(5) What if there is an arity mismatch?
Consider the following case (the same case as Eric pointed out :) ).
def foo(xs: Tuple[*Ts], ys: Tuple[*Ts]) -> Tuple[*Ts]: ...
tuple_int_str: Tuple[int, str]
We might expect this to error because the argument types have different lengths.
However, Ts = Union[Tuple[int, str], Tuple[bool]] is a valid solution, since `Tuple` is covariant.
`foo` gets treated as:
def foo(xs: Union[Tuple[int, str], Tuple[bool]], ys: Union[Tuple[int, str], Tuple[bool]]) -> Union[Tuple[int, str], Tuple[bool]]: ...
Users might be expecting this to error and might be taken aback, as I was when I tried it out.
I experimented with disallowing a variadic `Ts` from being inferred as having two different lengths and that seemed somewhat more intuitive than the above. Opinions appreciated.
The issue here is in general if you want to solve to Union or not. In mypy we generally don't, but then we end up solving to object. However here we can't solve to object (it must at least be a Tuple) so I like the error.
# Open questions
(1) What to do about `*Tuple[Any, ...]`?
During the last tensor meeting, we discussed allowing `Tensor[Any, ...]` (and the equivalent `Tensor`) in order to aid gradual typing.
Existing code annotated as `t: Tensor` would treat `Tensor` without parameters as `Tensor[Any, ...]`. That would be a Tensor with arbitrary rank and `Any` as the dimension type. This way, changing `class Tensor` to be a variadic wouldn't immediately break existing code.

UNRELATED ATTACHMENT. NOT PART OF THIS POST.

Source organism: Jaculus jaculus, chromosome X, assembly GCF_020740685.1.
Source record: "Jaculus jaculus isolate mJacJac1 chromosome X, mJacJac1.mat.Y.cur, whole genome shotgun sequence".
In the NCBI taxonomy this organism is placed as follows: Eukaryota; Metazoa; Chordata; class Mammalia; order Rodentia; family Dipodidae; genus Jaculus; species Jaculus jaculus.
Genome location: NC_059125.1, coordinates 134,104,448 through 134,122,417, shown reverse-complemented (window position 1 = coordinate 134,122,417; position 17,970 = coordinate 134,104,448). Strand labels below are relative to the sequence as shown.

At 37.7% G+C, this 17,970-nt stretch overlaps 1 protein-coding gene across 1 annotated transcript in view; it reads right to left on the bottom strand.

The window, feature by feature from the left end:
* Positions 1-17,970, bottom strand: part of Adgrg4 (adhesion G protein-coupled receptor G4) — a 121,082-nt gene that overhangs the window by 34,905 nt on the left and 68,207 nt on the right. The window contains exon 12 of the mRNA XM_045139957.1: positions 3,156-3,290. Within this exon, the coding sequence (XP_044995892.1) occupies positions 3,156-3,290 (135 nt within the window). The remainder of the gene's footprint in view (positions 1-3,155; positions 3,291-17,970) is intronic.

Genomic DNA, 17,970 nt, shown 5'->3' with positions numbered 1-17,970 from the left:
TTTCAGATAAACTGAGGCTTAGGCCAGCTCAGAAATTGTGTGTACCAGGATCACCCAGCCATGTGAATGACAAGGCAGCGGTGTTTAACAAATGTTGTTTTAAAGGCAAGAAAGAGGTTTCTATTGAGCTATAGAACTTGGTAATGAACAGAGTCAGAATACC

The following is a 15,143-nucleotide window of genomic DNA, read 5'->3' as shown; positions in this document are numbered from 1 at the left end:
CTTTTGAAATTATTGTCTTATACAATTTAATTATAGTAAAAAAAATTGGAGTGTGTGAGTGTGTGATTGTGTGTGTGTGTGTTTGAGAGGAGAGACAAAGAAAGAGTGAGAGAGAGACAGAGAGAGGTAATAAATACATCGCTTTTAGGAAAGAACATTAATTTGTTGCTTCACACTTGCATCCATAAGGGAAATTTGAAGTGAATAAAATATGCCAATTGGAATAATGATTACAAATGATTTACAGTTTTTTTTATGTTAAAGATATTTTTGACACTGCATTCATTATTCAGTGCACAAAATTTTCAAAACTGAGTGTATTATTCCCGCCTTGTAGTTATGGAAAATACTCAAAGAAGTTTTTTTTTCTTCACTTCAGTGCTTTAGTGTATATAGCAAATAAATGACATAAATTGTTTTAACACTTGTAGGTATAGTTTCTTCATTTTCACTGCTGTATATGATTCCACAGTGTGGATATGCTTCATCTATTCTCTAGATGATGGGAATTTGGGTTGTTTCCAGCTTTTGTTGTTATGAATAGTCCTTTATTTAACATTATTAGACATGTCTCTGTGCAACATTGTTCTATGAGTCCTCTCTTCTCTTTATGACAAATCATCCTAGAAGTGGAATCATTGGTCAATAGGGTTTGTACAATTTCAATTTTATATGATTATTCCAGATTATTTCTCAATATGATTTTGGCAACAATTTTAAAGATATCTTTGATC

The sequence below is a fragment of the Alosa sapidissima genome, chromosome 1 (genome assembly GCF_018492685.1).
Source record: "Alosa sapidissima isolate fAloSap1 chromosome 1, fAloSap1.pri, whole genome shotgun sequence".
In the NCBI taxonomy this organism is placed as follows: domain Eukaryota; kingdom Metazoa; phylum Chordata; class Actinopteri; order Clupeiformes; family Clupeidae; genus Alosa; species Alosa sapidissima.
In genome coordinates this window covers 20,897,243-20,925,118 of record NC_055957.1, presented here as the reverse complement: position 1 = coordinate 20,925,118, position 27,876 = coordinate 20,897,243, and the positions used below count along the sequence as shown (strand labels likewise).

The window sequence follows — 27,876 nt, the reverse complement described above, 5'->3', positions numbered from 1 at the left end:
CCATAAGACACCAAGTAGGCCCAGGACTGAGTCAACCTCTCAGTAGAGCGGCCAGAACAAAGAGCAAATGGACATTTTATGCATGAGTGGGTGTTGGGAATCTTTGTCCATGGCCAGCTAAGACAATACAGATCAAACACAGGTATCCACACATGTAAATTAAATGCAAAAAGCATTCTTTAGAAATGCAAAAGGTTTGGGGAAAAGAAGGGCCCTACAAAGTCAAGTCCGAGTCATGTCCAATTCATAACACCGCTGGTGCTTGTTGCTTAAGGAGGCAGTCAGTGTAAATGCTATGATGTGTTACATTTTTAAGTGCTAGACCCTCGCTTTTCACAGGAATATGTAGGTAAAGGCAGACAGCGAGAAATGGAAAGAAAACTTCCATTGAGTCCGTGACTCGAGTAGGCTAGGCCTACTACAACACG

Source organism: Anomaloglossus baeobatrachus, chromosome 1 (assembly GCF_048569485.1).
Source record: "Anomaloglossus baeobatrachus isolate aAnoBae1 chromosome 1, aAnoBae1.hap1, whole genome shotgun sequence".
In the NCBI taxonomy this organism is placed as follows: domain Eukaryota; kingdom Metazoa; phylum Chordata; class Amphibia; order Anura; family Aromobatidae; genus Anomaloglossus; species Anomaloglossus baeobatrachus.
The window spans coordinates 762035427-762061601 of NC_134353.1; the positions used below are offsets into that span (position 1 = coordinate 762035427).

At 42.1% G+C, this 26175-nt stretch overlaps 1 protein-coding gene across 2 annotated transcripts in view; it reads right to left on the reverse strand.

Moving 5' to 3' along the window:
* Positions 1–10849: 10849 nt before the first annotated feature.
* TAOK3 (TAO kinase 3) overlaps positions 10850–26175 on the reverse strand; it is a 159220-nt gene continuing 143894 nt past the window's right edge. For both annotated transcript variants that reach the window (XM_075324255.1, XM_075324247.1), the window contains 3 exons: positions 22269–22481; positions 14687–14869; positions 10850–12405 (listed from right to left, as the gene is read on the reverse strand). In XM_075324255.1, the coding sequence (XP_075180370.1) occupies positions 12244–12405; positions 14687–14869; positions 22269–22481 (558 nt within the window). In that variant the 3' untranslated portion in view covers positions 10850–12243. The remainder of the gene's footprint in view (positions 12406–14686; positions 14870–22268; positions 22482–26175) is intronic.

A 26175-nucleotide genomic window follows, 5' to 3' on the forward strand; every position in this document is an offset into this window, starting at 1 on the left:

I'm yet to implement this, so I'll look into how this affects type inference.
The same goes for `*Iterable[int]`, if indeed that is feasible.
As I wrote, the default is actually as many copies of Any as are needed to make the type valid. But the `...` notation is *only* valid for Tuple, not for any other generic classes, so that syntax is not literally valid. However, I agree that this is what omitter parameters should be taken to mean.
(2) What to do about `*Union[...]`?
If `Ts` is a type variable bound by `tuple`, then `Ts = Union[Tuple[int, str], Tuple[bool]]` is a valid assignment. We then have to consider what unpacking that means.
TypeScript allows this:
> When the type argument for T is a union type, the union is spread over the tuple type. For example, [A, ...T, B] instantiated with X | Y | Z as the type argument for T yields a union of instantiations of [A, ...T, B] with X, Y and Z as the type argument for T respectively.
Okay, so it means `[A, ...X, B] | [A, ...Y, B] | [A, ...Z, B]`. And I guess your (slightly cryptic, or condensed) question was about the instantiation of Ts from a union of tuples. It makes sense that a distributive law applies here.